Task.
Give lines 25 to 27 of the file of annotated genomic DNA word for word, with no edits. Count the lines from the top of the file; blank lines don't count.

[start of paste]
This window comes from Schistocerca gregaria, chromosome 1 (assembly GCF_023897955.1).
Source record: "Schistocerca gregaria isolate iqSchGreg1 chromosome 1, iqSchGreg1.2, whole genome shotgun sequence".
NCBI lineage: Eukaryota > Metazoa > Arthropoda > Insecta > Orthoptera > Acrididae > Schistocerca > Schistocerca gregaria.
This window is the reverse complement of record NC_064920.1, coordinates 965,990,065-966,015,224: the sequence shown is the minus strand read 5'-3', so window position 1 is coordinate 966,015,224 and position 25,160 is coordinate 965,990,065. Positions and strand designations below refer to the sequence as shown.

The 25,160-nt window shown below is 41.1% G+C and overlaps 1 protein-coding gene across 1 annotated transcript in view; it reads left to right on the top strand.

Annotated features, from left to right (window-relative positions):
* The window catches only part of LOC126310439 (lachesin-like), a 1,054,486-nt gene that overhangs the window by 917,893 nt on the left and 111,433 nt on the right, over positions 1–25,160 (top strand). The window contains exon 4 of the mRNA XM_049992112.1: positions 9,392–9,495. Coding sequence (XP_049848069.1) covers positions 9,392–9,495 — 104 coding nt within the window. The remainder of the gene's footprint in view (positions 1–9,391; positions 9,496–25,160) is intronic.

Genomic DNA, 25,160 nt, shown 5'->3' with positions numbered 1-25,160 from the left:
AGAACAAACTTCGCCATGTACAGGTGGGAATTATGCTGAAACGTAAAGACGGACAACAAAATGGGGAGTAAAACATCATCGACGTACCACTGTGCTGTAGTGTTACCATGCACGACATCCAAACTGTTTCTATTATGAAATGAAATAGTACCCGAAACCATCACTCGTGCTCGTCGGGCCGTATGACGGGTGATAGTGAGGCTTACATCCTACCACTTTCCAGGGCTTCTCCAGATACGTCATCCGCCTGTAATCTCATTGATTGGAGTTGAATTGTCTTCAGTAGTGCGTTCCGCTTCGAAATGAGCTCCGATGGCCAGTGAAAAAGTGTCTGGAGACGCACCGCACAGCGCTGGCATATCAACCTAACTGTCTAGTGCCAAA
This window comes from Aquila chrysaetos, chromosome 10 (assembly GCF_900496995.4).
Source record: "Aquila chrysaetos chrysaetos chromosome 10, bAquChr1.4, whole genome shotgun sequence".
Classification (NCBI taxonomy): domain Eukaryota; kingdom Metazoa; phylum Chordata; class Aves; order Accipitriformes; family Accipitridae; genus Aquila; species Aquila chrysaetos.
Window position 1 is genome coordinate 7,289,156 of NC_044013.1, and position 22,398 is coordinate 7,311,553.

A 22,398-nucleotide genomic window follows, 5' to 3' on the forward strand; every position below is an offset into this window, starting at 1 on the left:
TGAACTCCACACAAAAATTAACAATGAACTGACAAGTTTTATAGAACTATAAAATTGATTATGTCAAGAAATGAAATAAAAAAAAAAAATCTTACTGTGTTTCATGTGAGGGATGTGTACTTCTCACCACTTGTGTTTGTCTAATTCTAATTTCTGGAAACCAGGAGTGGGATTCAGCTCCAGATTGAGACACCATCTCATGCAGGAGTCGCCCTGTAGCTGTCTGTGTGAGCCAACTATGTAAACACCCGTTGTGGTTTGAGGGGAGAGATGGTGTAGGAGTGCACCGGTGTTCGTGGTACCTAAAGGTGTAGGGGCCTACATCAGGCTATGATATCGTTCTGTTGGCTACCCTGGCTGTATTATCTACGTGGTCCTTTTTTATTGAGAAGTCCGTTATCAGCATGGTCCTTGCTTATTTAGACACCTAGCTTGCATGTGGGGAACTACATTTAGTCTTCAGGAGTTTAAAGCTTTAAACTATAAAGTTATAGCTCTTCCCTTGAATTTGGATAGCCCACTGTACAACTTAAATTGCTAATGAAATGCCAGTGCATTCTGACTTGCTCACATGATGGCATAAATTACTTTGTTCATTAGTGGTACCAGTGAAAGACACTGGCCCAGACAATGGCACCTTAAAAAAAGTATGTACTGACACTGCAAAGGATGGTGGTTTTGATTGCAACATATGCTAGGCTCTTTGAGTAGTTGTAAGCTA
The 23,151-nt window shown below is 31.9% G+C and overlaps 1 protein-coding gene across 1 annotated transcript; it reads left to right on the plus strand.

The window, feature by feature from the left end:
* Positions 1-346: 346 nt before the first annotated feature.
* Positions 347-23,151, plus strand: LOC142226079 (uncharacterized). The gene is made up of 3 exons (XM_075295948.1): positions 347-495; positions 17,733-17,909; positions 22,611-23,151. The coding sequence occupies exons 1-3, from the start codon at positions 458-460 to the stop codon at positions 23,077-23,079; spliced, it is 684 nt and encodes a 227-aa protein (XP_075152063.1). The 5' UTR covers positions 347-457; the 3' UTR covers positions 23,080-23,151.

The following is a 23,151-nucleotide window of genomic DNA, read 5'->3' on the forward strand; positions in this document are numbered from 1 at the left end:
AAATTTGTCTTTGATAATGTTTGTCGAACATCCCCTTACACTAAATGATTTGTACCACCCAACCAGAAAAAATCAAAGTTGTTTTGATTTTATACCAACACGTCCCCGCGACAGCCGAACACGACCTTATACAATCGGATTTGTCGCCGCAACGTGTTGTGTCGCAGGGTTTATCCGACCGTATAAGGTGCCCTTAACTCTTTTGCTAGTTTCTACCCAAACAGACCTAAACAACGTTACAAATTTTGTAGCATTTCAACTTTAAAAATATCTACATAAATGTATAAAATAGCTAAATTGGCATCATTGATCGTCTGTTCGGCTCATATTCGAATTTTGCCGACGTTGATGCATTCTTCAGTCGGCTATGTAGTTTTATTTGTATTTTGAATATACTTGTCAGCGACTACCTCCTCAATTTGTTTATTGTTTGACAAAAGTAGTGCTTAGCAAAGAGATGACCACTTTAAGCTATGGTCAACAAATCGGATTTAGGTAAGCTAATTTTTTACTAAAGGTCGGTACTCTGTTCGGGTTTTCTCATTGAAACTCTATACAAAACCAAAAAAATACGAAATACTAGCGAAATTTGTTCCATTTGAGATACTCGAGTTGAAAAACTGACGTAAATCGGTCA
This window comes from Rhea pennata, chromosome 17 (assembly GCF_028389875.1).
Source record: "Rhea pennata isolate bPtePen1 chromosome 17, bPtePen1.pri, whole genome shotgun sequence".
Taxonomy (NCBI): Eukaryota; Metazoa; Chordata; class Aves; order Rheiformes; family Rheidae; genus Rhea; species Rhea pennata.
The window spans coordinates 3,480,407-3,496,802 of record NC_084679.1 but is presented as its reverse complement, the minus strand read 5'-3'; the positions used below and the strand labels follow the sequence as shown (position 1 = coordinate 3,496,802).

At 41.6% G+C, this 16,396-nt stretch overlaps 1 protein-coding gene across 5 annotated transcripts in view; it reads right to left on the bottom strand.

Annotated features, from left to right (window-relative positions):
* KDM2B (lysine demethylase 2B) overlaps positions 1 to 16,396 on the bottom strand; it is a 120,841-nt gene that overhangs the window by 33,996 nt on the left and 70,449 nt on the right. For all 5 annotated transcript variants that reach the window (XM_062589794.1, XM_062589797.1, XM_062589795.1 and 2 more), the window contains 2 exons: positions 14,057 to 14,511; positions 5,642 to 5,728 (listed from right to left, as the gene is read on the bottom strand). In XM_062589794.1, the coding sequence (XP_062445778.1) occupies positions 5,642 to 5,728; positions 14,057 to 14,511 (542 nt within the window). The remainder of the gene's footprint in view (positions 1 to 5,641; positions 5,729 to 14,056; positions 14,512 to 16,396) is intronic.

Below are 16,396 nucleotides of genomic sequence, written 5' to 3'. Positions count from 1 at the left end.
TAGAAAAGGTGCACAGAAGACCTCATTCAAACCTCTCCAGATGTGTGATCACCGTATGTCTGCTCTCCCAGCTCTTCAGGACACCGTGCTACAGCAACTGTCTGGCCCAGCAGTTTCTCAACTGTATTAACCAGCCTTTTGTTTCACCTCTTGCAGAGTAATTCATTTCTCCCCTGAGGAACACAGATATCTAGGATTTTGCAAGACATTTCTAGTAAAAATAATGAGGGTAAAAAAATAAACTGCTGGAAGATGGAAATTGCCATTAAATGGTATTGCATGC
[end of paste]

The window spans coordinates 3,480,407-3,496,802 of record NC_084679.1 but is presented as its reverse complement, the minus strand read 5'-3'; the positions used below and the strand labels follow the sequence as shown (position 1 = coordinate 3,496,802).

At 41.6% G+C, this 16,396-nt stretch overlaps 1 protein-coding gene across 5 annotated transcripts in view; it reads right to left on the bottom strand.

Annotated features, from left to right (window-relative positions):